She and others promoted the idea that a body should be created to look at Scottish labour issues, but which was in accord with the TUC. Civil servant and factory inspector Andrew Balantyne of the National Federation Council of Scotland for Women's Trades said predominantly male unions "should take the cue from the women's unions and go in solid for federation".

John Mallinson and John Keir, president of Aberdeen Trades Council, moved the resolution to establish a provisional committee to examine the issue of setting up a means to federation. Another Women's Trades delegate, seconded by a Govan Shipwright recommended: "a Trades Union Conference for Scotland, to include the trades unions and trades councils of Scotland, which shall arrange for united action on Scottish labour questions." This was unanimously adopted.

Six months on from the conference in April 1896, the British TUC met at Edinburgh. The provisional committee had among the issues it had to consider, actually focused on the larger question of federation rather than the setting up of the STUC. This was because at the time of the Falkirk meeting, minds had been concentrated by the engineering employers organising their own federation.

As the British TUC concluded on 11 September 1996, the provisional committee put forward a rather mild draft federation scheme, which called for inter-union co-operation and other forms of assistance. After "considerable discussion" Scottish delegates agreed to look at it again at the next conference.

But at the Congress the lasting move was secured when delegates went on "to consider the advisability of holding a Scottish Trades Union Congress annually". Moved by Glasgow Iron & Steelworker John Cronin, it was eventually carried 22 to 6 against an amendment, which called for its delay until federation had been grasped.

Yet again, a provisional committee was set up. Balantyne, Irwin, Ronald Burrows of Glasgow University and Glasgow Trades Council officers, worked to draft the standing orders. The federation plan was also re-considered. In notifying delegates to the founding STUC, resolutions were sought.

Despite working through the often complex machinery of differing union procedures and practices, or having to wait for their own annual conference, 70 representative delegates attended the first Scottish Trades Union Congress in Berkeley Hall in Glasgow from 25 to 27 March 1897.

There were 56 organisations represented and 38 were Scottish -- not from any English-based unions. In the opening, Duncan McPherson, presidential chair of conference, said that this was not an organisation in opposition to what he called the "British" TUC, it was to make life easier by separating Scottish issues "because that if we want anything well done we have got to do it ourselves."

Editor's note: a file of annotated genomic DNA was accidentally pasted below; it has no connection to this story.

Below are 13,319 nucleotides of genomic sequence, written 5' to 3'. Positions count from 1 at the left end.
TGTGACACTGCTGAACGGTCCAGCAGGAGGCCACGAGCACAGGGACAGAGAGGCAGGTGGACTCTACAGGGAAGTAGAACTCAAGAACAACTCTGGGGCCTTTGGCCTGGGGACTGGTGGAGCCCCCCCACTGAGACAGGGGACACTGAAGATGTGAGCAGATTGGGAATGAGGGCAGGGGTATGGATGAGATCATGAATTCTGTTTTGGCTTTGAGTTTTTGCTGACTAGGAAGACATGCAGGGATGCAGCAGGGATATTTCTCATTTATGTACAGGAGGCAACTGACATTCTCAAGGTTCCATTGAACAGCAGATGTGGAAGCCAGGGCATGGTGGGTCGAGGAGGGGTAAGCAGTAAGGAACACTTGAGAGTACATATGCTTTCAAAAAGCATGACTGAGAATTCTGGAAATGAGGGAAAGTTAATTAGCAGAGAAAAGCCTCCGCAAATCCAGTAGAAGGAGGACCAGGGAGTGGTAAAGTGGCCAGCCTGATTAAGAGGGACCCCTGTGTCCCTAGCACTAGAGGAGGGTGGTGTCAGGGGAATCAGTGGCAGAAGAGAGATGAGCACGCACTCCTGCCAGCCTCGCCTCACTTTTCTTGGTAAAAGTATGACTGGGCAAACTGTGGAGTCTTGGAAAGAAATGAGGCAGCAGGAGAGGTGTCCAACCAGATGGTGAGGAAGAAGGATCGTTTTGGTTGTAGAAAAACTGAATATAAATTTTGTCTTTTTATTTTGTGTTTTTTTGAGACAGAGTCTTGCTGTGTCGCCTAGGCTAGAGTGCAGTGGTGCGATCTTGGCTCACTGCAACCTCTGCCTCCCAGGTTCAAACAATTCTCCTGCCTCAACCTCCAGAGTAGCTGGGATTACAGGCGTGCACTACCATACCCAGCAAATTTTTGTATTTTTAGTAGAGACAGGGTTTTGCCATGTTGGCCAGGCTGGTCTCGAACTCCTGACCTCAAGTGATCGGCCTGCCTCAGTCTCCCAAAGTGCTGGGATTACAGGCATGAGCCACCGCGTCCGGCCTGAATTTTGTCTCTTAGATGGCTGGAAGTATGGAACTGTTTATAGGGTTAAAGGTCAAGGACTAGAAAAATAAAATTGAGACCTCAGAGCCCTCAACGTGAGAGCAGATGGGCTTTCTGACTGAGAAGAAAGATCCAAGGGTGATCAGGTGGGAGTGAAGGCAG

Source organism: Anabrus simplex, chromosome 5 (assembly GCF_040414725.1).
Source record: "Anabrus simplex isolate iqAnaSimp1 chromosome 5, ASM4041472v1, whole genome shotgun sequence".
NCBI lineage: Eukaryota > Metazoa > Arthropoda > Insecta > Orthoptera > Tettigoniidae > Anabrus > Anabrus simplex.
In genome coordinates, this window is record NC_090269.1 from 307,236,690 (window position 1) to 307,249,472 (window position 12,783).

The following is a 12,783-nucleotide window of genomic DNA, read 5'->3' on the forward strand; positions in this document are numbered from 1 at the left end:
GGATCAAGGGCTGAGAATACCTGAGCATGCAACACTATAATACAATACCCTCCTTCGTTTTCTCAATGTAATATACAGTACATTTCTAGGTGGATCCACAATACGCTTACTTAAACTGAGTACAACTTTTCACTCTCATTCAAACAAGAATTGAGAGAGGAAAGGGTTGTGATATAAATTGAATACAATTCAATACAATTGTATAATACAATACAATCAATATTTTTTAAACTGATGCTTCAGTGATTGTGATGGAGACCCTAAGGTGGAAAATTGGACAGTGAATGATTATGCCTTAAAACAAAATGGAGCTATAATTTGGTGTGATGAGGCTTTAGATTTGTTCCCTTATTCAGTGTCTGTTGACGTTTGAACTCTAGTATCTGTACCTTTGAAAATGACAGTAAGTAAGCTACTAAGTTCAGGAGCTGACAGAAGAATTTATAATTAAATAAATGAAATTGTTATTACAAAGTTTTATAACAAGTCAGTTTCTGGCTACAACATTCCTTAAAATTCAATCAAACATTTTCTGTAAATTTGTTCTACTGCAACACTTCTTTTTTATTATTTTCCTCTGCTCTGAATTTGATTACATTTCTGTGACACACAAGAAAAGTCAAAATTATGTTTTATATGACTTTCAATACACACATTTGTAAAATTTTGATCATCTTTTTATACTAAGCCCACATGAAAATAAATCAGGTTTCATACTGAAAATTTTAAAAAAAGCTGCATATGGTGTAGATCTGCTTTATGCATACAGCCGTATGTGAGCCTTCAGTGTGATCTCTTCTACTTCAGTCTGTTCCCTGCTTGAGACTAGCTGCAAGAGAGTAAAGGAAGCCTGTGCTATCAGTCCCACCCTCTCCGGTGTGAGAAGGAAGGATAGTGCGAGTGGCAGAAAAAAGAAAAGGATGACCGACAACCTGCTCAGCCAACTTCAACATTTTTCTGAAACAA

But he also pointed out that "disenfranchising the smaller trades" by shutting out trades councils and the introduction of the block vote system, had on "almost all questions" given veto power to the biggest unions.

And now, the STUC could get seriously down to the issues. With industry "now at least five times as productive as it was sixty years ago", working class families should reap the benefits in decent housing and standards of living, instead of "intensified want by the side of exaggerated and injurious abundance".

McPherson said: "These are the two extremes of human life and the problem is -- 'How to adjust human affairs so that life for all will be worth living?' The replies given and the remedies offered are numerous and conflicting."

The resolutions focused that on real issues: the need to improve the Fatal Accidents Inquiry Act, compensation, declining industries and what to do about the shift Arbitration Boards, tied house protection, stronger Factory Acts, the Miners' Eight-Hour Bill, and so on.

The issue of land was a big question. It was moved by miner John Wilson. He said: "The workers cannot obtain the full value of their labour and strikes be avoided, until the land, mines, railways, machinery, and industrial capital are owned and controlled by the state for the people."

He said that vast quantities of land were owned by 545 members of the House of Lords and that in land rent alone, 220 million was paid -- that's 100 Years ago! There could be no justification for this, that people should have to pay this "to non-producers for leave to live and work on the land."

On the last day of this historic congress, Margaret Irwin moved that: "A direct voice in the making of the laws which so seriously affect them, by extending the parliamentary franchise to women on the same footing as men."

Almost half the delegates had attended earlier London TUC conferences. But now the mood had moved closer, in this new body, to the socialist organisations. The British TUC welcomed it with silence; the Home Office was threatening. Life wouldn't get any easier, but the Scottish trade union movement moved forward.